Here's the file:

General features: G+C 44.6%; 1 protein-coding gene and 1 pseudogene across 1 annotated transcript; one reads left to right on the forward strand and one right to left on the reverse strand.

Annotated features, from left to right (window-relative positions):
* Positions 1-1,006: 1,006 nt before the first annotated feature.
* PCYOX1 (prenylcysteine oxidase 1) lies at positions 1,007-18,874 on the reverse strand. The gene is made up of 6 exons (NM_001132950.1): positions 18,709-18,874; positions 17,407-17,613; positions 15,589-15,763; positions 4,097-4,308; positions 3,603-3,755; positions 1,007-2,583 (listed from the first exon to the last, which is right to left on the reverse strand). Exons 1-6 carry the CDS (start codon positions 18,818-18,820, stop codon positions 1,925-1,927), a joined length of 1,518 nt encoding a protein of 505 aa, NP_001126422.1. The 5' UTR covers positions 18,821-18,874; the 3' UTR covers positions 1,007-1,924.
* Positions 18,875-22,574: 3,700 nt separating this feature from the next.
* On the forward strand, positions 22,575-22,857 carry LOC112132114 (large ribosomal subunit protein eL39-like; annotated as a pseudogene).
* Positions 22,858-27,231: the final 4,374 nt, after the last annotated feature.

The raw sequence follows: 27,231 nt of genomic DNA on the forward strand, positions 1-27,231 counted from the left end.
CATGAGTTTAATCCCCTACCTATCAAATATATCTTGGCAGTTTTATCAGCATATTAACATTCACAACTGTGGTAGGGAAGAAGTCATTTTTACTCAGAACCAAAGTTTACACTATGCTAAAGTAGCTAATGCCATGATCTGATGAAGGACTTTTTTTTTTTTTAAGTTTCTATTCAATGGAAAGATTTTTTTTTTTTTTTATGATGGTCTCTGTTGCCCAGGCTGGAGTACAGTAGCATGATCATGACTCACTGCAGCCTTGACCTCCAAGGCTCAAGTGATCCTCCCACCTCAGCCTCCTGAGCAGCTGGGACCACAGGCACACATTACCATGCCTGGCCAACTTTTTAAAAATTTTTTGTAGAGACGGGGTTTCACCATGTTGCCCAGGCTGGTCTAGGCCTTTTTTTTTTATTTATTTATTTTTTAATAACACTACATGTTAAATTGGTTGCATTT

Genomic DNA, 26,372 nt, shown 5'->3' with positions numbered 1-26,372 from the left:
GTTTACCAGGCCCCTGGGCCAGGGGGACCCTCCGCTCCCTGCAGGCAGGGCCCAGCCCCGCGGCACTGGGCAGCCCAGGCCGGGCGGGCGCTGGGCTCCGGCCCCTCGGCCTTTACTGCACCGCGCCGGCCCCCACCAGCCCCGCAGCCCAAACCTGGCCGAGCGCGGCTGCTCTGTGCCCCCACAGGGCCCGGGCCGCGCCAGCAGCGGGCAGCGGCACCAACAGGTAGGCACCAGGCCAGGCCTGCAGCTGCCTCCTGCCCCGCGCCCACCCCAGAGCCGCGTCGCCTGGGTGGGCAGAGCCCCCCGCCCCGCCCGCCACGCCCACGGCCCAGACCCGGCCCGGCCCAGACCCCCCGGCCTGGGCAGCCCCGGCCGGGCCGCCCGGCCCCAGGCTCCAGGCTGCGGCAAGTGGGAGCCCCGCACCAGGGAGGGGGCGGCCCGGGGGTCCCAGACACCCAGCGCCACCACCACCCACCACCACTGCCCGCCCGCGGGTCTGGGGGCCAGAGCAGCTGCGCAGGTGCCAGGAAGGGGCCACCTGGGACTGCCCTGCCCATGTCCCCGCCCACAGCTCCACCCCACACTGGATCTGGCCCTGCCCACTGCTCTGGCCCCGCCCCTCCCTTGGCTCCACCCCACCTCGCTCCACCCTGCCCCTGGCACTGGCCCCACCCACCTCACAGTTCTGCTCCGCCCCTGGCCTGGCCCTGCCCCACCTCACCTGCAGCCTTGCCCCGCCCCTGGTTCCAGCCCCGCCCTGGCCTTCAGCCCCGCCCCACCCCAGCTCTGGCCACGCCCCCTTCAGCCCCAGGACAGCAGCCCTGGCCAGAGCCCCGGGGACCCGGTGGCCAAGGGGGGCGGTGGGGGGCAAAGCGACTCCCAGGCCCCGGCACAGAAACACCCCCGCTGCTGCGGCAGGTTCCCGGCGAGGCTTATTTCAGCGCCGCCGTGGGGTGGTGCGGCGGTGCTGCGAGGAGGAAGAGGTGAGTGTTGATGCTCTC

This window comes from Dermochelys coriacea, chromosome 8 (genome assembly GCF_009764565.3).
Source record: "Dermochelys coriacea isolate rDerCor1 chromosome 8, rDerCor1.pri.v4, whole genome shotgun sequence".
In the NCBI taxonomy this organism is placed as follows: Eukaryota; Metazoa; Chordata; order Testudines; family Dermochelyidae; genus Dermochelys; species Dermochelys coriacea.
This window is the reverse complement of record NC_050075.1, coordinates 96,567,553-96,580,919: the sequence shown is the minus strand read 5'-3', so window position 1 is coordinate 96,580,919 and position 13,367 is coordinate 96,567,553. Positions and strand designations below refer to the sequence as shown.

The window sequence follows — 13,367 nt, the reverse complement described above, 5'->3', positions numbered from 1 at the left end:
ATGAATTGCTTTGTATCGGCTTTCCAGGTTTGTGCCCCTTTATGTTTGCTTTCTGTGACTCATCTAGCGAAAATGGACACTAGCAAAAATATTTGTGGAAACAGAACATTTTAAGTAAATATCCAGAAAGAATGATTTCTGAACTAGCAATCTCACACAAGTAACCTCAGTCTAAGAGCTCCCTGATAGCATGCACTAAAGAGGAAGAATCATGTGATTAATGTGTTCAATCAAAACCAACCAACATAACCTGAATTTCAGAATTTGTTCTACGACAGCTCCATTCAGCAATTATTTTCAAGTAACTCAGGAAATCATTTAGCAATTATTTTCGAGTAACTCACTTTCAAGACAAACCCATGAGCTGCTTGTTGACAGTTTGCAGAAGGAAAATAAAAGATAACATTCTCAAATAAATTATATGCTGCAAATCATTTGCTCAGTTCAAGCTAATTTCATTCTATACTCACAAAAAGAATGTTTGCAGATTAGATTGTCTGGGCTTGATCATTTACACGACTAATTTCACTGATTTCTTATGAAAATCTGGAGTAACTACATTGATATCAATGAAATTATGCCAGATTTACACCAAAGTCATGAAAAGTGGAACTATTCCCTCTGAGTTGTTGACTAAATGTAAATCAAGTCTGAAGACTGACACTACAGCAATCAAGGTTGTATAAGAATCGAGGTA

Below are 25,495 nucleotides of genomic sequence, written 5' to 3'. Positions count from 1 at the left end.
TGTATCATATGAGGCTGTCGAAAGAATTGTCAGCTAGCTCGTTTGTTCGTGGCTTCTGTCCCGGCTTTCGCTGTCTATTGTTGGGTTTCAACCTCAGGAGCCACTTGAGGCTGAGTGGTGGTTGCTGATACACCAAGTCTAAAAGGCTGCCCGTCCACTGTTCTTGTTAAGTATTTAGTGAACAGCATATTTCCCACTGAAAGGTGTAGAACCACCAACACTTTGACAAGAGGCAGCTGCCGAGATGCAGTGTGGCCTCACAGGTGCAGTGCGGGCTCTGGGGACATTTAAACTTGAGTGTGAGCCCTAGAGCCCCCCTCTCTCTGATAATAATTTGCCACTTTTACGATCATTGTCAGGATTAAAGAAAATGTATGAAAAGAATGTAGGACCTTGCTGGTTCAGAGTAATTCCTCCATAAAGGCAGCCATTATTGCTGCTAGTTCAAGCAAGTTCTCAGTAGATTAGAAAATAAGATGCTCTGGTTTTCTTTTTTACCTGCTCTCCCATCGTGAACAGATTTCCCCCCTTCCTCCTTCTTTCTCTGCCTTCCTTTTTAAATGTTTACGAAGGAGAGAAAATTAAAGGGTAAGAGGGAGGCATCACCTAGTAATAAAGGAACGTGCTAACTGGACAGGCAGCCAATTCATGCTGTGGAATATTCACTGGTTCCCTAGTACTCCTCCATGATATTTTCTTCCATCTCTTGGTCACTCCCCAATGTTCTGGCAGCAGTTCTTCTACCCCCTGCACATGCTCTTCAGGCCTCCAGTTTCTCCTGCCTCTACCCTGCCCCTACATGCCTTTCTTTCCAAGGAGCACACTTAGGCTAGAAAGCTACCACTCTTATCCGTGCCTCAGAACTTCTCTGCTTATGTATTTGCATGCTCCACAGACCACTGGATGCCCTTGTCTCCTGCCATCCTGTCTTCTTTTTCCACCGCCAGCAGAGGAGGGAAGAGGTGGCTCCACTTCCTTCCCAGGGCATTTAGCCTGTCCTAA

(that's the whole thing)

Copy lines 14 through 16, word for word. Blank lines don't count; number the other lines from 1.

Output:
In the NCBI taxonomy this organism is placed as follows: Eukaryota; Metazoa; Chordata; order Testudines; family Dermochelyidae; genus Dermochelys; species Dermochelys coriacea.
This window is the reverse complement of record NC_050075.1, coordinates 96,567,553-96,580,919: the sequence shown is the minus strand read 5'-3', so window position 1 is coordinate 96,580,919 and position 13,367 is coordinate 96,567,553. Positions and strand designations below refer to the sequence as shown.

The window sequence follows — 13,367 nt, the reverse complement described above, 5'->3', positions numbered from 1 at the left end: